The lived experience of nurse practitioners practicing within a professional practice model: A phenomenological study
Professional Practice Models (PPMs) are the gold standard for nursing practice in organizations committed to nursing excellence and quality patient outcomes. The framework for guiding nurses in their practice consists of a system of structure and processes supporting the environment of care. PPMs originated in 1983 and are a required element for all Magnet designated hospitals. This study describes the lived experiences of nurse practitioners (NP) practicing within the Transformational Advanced Professional Practice (TAPP) Model. While Magnet designated hospitals require PPMs that are reflective of all levels of nursing, a gap exists in supporting nurse practitioners (NP) within a specifically designed registered nurse (RN) PPM. NP professional practice is different in education and training and also different in required competencies. In addition to nursing care, NPs also deliver medical aspects of care guided by their state boards of nursing regulatory requirements. PPMs should reflect the level of professional practice accomplished by NPs. The TAPP Model is an evidence based specific NP PPM that supports a patient care domain and professional development domains of practice. This phenomenological study describes the lived experience of NPs practicing within the TAPP Model. Interviews were conducted with concurrent data analysis utilized Colaizzi’s Methodology and a Mind Mapping Technique resulting in three major themes: 1) transforming professional practice; 2) cultivating the inner self; and, 3) mentoring professional transitions. Transforming professional practice reflected NPs’ concept of expanded practice and support needed to effectively interface with the healthcare team. Cultivating the inner self revealed how NPs grew into role expectations and the embodiment of professional practice roles within their human experience. Mentoring professional transitions spoke to how PPMs were useful devices to guide new NPs in their role development. Findings identified that elements of the TAPP Model are inextricably interwoven with NP professional practice and development. Implications for NP practice include informing hospital organizations, leaders, and NPs about the importance of transitioning RN roles to NP roles through the development and implementation of specific NP PPMs. Research implications include additional studies measuring the impact of NP-specific PPMs on role and job satisfaction, retention, and patient outcomes. Methods: A descriptive phenomenological analysis using semi-structured interviews of eleven NPs across multiple inpatient and outpatient clinical areas at Texas Children's Hospital. Member checking and theming data occurred using the mind mapping technique.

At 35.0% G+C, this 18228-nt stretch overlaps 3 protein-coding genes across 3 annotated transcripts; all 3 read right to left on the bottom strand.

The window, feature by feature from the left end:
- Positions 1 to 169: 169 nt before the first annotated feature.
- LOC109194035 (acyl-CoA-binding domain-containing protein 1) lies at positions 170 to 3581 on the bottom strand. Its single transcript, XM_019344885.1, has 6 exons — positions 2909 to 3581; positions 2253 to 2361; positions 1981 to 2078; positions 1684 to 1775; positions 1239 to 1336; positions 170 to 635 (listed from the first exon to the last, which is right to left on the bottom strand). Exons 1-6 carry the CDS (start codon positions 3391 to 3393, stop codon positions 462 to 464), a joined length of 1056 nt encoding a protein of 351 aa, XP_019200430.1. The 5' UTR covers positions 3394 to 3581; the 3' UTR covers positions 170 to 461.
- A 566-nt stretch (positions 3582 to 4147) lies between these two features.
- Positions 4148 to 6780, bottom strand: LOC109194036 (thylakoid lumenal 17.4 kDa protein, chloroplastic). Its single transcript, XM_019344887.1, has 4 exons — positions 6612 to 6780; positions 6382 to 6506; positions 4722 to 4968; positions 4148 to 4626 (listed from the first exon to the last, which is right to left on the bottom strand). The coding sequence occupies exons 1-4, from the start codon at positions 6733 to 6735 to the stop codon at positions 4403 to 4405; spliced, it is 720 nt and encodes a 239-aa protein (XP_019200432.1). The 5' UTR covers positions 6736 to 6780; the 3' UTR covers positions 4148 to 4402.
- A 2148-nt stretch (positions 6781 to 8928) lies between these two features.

Results: Main themes included: (1) transforming professional practice; (3) cultivating the inner self; and, (3) mentoring professional transitions. Conclusions: The findings of this study provide qualitative evidence that the TAPP Model influences role transition and professional development. Transforming NP practice within organizations and within the nursing profession itself will take mindfulness with an intentional approach to design PPMs specifically for NPs.